Clinical Trials in LGS
What is a Clinical Trial?
Clinical trials are research studies performed in those with a medical condition like LGS. They scientifically evaluate a medical or surgical intervention. They are the primary way that researchers find out if a new treatment, like a new drug, diet, or medical device is safe and is effective in reducing seizures in those with LGS. Without volunteers, clinical trials cannot exist and we would not be able to find new treatments for LGS and seizures. Families who participate in clinical trials are on the cutting edge of helping us to find better treatments and cures. The reason we have treatments for LGS today is due to the fact that LGS families participated in past trials. We are forever grateful for their contribution.
What are the Phases of a Clinical Trial?
- Phase 1 Studies:
- In phase 1 of a clinical trial, researchers test a new drug or treatment in a small group of healthy volunteers and/or people with the disease for the first time and they evaluate its safety, determine a safe dosage range, and identify side effects
- Phase 2 Studies:
- In phase 2, a drug or treatment is given to a larger group of people to see if it is effective for seizures and to further evaluate its safety
- Phase 3 Studies:
- In this phase, the drug or treatment is given to large groups of people to confirm its effectiveness, monitor side effects, compare it to commonly used treatments, and collect information that will allow the drug or treatment to be used safely. More than one Phase III study may be required before a New Drug Application (NDA) may be submitted to the FDA.
- FDA Approval:
- Once the FDA accepts a filing for the approval of a new treatment, the FDA must complete its review process within 10 months in most cases. The date at the end of the review period is referred to as the Prescription Drug User Fee Act (PDUFA) date.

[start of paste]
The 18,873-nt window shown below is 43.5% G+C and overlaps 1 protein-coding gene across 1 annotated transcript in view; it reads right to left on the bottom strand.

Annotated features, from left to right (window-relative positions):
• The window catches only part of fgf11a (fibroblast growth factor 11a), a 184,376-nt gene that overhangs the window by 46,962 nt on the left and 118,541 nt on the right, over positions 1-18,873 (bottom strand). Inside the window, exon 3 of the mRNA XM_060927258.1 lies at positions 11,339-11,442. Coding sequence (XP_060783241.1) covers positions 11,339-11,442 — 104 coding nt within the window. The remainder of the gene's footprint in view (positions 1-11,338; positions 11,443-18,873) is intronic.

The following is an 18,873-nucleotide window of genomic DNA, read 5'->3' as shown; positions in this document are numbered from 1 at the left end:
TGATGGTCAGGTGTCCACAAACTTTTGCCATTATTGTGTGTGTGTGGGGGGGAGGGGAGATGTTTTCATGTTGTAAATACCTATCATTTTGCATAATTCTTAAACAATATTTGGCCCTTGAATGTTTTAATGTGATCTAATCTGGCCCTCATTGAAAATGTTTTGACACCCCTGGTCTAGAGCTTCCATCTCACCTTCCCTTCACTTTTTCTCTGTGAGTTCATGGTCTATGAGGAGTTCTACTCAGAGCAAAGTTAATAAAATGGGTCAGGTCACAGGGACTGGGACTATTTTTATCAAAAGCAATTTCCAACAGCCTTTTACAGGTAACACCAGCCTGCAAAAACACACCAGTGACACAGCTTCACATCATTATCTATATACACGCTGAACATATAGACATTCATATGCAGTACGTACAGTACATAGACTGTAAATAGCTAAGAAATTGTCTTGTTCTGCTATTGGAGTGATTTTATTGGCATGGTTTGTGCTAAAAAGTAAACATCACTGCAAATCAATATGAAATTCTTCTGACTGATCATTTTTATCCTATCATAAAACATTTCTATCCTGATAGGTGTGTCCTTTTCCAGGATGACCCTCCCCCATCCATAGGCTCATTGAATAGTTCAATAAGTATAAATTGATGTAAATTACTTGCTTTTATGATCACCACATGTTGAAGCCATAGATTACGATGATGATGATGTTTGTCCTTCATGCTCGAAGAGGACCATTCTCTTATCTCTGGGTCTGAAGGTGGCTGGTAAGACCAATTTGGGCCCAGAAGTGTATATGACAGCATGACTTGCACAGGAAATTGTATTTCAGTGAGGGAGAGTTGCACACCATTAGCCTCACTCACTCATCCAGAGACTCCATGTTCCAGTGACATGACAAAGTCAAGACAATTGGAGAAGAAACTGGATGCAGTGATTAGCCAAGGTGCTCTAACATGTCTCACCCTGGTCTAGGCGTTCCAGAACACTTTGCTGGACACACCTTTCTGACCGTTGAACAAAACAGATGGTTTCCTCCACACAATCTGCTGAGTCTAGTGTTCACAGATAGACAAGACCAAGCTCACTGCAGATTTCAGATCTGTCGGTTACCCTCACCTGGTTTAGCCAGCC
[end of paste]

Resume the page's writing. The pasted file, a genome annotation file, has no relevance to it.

- Phase 4 Studies:
- In this phase, studies are done after the drug or treatment has been FDA-approved and marketed to families. The goal is to gather information on the drug’s effect in various populations and identify any side effects associated with long-term use.
Research is our best hope for advancing treatments and eventually finding a cure for LGS and associated epilepsies. Research is not just the responsibility of scientists and doctors. It is important that patients participate to whatever extent they are able.
Patients can participate in research in several ways, including 1) sharing their information with scientists through patient registries so researchers can understand how LGS affects individuals; and 2) volunteering for clinical studies or trials to help doctors understand how treatments affect patients. In rare diseases such as LGS, it can be difficult for potential treatments to reach the required number of participants to be granted FDA approval. In the absence of large numbers, we must leverage the resources we do have, which include our strong patient community.
Clinical studies seek to answer questions such as:
- Does this investigational drug work?
- Does it work better than another medicine already available?
- Does it cause any side effects?
- Are there any other benefits that could improve patient quality of life?
Since 2011, thanks to community engagement and study participation, 4 new medications have received approval from the FDA for the treatment of LGS.
Should I participate in a Clinical trial?
Learn more here on things to consider before you participate in a trial
What Treatments are currently in clinical trials for LGS?
This anti-seizure medicine slows down the activation of the enzyme cholesterol 24-hydroxylase (CH24H). It has the potential to reduce seizure susceptibility and improve seizure control. It is currently in phase 3 studies for those with LGS.
The PACIFIC Study is a Phase 1b/2a clinical study for adult participants with DEEs. This study will assess the safety & tolerability of LP352. Importantly, the PACIFIC study is also designed to examine changes in seizure frequency over the treatment period.
STARS Phase 3 Staccato Alprazolam Study
The STARS Phase 3 Staccato Alprazolam Study is designed for people who experience prolonged epileptic seizures, lasting more than 3 minutes. It is testing an inhaler containing an investigational drug to see whether it could help people who experience prolonged epileptic seizures.
The Stellina Study is a Phase 1/2a clinical study evaluating a single dose of diazepam nasal spray (VALTOCO) as a rescue medication in children aged 2-5 who have been diagnosed with epilepsy. The objectives of the study are to assess the pharmacokinetics (PK) of diazepam after one intranasal dose of VALTOCO as well as assessing the long-term safety and tolerability in the six-month open-label safety period.
Learn More about Clinical Trials
For more information about clinical trials, visit NIH, ClinicalTrials.gov.
Updated May 25, 2022